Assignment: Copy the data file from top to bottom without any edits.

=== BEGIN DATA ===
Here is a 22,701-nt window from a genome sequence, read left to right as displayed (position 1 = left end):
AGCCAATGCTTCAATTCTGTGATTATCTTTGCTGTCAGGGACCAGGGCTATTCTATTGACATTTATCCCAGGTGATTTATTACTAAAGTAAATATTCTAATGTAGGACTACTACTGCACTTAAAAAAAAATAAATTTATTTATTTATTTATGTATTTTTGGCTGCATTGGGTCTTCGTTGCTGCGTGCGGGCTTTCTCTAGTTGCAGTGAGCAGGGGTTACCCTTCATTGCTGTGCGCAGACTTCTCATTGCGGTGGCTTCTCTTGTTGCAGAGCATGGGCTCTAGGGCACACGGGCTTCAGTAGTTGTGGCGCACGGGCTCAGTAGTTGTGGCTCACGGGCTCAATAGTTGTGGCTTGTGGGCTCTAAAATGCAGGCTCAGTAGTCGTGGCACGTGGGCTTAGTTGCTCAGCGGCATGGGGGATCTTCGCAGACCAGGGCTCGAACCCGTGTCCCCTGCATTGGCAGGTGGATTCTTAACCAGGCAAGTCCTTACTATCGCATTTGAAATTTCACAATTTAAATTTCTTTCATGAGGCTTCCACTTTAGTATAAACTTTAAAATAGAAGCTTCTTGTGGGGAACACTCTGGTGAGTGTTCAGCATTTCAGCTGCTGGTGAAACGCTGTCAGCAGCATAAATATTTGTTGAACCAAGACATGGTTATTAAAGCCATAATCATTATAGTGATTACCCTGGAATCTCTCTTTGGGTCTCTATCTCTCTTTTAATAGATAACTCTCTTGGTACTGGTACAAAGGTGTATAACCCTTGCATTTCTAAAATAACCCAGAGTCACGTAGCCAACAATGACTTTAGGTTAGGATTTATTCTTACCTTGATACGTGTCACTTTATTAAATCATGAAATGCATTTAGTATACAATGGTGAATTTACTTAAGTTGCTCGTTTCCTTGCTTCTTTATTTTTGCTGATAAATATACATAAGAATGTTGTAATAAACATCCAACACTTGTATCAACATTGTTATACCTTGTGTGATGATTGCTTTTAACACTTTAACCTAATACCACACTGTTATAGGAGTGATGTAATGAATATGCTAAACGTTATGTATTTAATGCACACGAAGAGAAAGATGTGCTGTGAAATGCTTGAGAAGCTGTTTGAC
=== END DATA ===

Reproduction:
Here is a 22,701-nt window from a genome sequence, read left to right as displayed (position 1 = left end):
AGCCAATGCTTCAATTCTGTGATTATCTTTGCTGTCAGGGACCAGGGCTATTCTATTGACATTTATCCCAGGTGATTTATTACTAAAGTAAATATTCTAATGTAGGACTACTACTGCACTTAAAAAAAAATAAATTTATTTATTTATTTATGTATTTTTGGCTGCATTGGGTCTTCGTTGCTGCGTGCGGGCTTTCTCTAGTTGCAGTGAGCAGGGGTTACCCTTCATTGCTGTGCGCAGACTTCTCATTGCGGTGGCTTCTCTTGTTGCAGAGCATGGGCTCTAGGGCACACGGGCTTCAGTAGTTGTGGCGCACGGGCTCAGTAGTTGTGGCTCACGGGCTCAATAGTTGTGGCTTGTGGGCTCTAAAATGCAGGCTCAGTAGTCGTGGCACGTGGGCTTAGTTGCTCAGCGGCATGGGGGATCTTCGCAGACCAGGGCTCGAACCCGTGTCCCCTGCATTGGCAGGTGGATTCTTAACCAGGCAAGTCCTTACTATCGCATTTGAAATTTCACAATTTAAATTTCTTTCATGAGGCTTCCACTTTAGTATAAACTTTAAAATAGAAGCTTCTTGTGGGGAACACTCTGGTGAGTGTTCAGCATTTCAGCTGCTGGTGAAACGCTGTCAGCAGCATAAATATTTGTTGAACCAAGACATGGTTATTAAAGCCATAATCATTATAGTGATTACCCTGGAATCTCTCTTTGGGTCTCTATCTCTCTTTTAATAGATAACTCTCTTGGTACTGGTACAAAGGTGTATAACCCTTGCATTTCTAAAATAACCCAGAGTCACGTAGCCAACAATGACTTTAGGTTAGGATTTATTCTTACCTTGATACGTGTCACTTTATTAAATCATGAAATGCATTTAGTATACAATGGTGAATTTACTTAAGTTGCTCGTTTCCTTGCTTCTTTATTTTTGCTGATAAATATACATAAGAATGTTGTAATAAACATCCAACACTTGTATCAACATTGTTATACCTTGTGTGATGATTGCTTTTAACACTTTAACCTAATACCACACTGTTATAGGAGTGATGTAATGAATATGCTAAACGTTATGTATTTAATGCACACGAAGAGAAAGATGTGCTGTGAAATGCTTGAGAAGCTGTTTGAC